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2016 Year End Best Of

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2016 was a great year for music. I mean, it was tragic with the loss of David Bowie, Prince, and so many other great musicians, darkly tragic, but there was a lot of really great music made in 2016, so there was a lot to listen to in and around the general year-long time of mourning.


This was a strong year for albums, the strongest in a long time. In fact, all 10 of the records that I list below would have been Album of The Year, hands down, had they been released a year or two ago. Every single one of them is a deep, complex, classic record that I anticipate exploring for a while to come. Most years I cannot say that.

  1. Complekt by Landing. A band I have loved for a long time put out their best work to date. This is an album that soars to great ambient depths and also rocks out pretty hard and floats lightly in dreampop. Complekt is all things to all people.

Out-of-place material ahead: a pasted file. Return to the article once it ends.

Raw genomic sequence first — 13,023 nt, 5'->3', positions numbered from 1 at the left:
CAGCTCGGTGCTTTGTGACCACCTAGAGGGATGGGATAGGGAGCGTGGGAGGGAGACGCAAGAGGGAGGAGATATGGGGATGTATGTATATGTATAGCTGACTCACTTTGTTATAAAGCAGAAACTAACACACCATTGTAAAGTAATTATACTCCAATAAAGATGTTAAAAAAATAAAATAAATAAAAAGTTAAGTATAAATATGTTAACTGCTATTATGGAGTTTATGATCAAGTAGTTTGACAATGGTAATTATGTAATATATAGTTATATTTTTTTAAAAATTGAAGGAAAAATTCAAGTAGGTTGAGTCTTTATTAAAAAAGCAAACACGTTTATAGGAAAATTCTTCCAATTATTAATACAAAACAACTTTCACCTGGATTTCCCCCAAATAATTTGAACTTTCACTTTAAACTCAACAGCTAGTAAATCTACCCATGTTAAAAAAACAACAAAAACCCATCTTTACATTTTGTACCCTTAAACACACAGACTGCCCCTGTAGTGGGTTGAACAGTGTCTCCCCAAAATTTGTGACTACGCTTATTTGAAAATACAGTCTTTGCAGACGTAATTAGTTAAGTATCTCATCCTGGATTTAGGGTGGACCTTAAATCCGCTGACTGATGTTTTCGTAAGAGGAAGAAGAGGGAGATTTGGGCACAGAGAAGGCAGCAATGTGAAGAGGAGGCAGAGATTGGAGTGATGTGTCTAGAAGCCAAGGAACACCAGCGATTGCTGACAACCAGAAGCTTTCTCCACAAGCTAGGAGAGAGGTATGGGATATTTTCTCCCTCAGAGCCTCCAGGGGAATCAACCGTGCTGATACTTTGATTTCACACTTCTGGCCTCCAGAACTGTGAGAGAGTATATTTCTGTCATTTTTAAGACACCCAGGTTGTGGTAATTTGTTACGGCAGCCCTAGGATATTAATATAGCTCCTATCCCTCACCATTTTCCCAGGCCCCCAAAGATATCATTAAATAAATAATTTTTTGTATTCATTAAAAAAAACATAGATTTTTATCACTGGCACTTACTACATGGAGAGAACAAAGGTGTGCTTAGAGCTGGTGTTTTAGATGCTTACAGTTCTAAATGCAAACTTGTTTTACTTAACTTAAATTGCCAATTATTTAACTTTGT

2. Heads Up by Warpaint. Warpaint continue to surprise, impress, and delight. Their third full-length is a sparse, groovy, dub album.

  3. Minor Victories by Minor Victories. Yeah, sure, this is a Supergroup (Mogwai + Slowdive + Editors) and as such you would expect something good to come out of the collaboration. But groups are often not simply the sum of their parts, or, to put it another way, great musicians can sometimes produce mediocre work when they collaborate. There has to be some chemistry, something more than just the simple addition of people in the studio. And that happens here. This is simply stunning. I wonder if we will ever hear more from this collaboration.